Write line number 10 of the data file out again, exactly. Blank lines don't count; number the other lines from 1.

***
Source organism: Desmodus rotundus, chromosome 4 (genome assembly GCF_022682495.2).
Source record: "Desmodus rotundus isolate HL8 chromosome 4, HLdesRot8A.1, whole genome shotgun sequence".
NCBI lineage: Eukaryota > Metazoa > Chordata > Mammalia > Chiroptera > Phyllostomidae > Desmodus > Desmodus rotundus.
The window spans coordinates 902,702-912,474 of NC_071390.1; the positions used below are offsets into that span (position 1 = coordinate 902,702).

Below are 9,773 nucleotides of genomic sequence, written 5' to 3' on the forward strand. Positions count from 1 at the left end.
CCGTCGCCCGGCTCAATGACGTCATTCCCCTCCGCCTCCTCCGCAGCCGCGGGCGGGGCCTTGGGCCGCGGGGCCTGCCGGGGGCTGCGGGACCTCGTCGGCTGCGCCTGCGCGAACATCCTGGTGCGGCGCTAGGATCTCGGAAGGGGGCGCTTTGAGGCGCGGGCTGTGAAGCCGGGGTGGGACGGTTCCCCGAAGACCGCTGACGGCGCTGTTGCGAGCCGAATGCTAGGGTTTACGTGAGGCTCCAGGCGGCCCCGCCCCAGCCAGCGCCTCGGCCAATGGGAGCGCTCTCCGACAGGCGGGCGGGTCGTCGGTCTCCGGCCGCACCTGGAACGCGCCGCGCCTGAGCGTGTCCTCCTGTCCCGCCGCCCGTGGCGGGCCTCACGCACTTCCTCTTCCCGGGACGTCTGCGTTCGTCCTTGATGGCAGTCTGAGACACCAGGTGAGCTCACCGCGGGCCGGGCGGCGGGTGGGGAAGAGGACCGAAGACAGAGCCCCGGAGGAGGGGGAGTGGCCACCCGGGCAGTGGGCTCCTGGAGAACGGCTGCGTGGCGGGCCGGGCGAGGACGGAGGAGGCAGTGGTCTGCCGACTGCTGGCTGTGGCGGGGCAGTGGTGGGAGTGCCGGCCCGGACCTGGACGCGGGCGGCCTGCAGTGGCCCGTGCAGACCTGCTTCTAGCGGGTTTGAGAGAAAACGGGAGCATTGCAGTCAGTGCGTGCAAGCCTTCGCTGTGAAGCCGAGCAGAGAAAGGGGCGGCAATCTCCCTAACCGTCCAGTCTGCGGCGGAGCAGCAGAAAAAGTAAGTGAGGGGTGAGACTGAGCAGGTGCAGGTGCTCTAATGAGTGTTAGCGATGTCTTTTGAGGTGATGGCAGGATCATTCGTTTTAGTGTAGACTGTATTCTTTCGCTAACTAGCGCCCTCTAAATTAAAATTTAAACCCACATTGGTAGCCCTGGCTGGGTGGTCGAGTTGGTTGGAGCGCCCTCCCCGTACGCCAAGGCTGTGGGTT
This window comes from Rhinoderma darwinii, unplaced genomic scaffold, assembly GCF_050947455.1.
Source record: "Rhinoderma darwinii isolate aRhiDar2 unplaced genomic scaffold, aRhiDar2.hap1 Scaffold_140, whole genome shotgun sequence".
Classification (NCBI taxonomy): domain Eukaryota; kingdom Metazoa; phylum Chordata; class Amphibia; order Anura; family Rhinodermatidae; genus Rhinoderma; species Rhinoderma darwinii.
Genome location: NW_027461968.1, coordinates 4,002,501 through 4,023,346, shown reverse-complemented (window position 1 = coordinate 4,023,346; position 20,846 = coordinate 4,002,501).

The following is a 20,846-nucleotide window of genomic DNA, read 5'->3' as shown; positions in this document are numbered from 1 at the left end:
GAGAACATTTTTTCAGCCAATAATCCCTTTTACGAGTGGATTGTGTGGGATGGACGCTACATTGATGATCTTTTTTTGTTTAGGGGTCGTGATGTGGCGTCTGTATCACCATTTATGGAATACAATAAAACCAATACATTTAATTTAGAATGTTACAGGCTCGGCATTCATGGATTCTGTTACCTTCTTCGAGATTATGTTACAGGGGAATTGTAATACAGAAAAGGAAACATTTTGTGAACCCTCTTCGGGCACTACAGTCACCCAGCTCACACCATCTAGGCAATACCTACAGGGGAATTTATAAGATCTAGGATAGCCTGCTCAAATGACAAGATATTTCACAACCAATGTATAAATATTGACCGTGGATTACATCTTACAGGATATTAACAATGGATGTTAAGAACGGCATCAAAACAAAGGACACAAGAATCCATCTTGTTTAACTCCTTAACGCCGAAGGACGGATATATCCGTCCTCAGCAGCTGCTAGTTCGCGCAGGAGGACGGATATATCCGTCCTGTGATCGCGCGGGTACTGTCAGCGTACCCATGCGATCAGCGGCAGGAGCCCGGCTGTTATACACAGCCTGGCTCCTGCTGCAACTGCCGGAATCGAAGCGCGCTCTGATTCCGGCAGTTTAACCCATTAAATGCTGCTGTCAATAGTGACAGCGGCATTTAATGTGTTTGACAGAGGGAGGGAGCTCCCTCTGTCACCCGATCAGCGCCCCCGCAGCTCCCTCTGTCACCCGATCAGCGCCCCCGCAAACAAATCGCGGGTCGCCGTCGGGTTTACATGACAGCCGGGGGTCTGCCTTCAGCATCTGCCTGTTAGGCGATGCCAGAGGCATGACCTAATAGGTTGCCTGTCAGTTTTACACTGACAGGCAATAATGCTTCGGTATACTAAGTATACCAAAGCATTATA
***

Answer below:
Genome location: NW_027461968.1, coordinates 4,002,501 through 4,023,346, shown reverse-complemented (window position 1 = coordinate 4,023,346; position 20,846 = coordinate 4,002,501).